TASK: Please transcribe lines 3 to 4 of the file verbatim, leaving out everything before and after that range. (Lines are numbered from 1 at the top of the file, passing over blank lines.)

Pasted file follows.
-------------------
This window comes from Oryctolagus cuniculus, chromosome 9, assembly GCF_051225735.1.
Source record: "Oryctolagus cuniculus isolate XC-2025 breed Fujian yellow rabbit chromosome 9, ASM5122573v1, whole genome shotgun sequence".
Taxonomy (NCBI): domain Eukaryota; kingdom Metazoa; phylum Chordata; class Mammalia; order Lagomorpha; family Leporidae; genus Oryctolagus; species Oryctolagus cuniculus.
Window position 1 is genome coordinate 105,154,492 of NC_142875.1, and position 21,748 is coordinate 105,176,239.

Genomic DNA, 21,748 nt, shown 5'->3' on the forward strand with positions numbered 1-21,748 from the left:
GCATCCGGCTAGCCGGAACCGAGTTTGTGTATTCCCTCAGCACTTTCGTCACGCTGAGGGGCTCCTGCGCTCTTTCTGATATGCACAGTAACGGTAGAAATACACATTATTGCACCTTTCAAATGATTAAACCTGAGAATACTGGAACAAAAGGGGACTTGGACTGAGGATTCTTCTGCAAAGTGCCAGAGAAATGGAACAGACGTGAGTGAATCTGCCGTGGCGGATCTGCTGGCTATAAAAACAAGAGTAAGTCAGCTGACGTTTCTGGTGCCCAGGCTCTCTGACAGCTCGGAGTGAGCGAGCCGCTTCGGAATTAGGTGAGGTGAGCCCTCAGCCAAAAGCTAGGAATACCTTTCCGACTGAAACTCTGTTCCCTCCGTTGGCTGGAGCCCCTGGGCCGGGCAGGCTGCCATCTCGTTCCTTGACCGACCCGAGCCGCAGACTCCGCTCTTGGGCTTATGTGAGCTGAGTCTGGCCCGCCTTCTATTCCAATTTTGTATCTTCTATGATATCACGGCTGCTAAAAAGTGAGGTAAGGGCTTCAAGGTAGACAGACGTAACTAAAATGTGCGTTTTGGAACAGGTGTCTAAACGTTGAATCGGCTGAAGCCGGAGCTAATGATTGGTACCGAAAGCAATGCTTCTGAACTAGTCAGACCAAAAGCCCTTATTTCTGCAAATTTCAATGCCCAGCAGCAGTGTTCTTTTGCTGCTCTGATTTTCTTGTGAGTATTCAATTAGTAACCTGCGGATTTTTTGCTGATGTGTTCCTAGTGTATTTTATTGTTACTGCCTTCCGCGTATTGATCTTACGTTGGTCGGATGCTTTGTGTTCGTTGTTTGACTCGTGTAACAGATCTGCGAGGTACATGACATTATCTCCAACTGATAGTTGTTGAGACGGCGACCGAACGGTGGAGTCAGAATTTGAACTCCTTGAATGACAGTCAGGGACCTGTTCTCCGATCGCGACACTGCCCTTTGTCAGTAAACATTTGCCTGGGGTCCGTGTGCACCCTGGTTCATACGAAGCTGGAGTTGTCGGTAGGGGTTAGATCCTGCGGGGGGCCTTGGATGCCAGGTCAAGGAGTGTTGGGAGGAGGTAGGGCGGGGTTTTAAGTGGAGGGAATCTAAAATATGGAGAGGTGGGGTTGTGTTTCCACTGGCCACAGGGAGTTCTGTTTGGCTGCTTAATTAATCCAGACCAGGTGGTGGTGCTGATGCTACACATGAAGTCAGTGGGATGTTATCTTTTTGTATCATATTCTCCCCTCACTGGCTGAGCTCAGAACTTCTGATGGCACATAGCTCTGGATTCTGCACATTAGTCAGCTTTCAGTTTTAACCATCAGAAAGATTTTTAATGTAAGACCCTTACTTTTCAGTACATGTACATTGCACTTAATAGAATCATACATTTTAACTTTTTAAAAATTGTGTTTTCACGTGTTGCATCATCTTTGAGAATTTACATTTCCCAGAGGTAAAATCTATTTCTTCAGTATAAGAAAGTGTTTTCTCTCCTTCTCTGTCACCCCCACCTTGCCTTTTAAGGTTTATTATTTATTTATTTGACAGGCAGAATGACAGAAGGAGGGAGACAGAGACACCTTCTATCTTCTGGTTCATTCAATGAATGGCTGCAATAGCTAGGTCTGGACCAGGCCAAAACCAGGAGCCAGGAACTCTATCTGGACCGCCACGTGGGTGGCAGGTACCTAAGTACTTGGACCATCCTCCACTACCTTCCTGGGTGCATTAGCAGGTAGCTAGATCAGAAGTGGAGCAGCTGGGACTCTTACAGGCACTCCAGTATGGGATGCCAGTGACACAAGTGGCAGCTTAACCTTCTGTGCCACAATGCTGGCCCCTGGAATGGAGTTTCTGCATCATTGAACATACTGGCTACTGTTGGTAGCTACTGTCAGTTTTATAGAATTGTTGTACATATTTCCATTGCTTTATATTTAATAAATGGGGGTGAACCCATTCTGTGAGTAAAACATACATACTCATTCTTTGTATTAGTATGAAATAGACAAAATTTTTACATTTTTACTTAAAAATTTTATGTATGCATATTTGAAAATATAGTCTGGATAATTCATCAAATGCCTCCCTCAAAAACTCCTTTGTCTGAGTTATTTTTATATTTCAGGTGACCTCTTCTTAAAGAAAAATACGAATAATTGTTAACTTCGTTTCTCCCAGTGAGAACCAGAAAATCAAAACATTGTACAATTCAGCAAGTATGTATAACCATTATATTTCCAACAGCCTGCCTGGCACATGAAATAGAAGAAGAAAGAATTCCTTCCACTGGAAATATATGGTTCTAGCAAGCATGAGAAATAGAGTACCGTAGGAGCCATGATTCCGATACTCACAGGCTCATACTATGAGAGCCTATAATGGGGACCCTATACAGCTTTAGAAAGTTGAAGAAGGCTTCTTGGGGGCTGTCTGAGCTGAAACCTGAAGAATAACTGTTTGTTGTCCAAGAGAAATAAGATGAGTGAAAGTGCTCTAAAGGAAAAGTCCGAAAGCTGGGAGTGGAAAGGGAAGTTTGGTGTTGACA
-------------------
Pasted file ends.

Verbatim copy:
Taxonomy (NCBI): domain Eukaryota; kingdom Metazoa; phylum Chordata; class Mammalia; order Lagomorpha; family Leporidae; genus Oryctolagus; species Oryctolagus cuniculus.
Window position 1 is genome coordinate 105,154,492 of NC_142875.1, and position 21,748 is coordinate 105,176,239.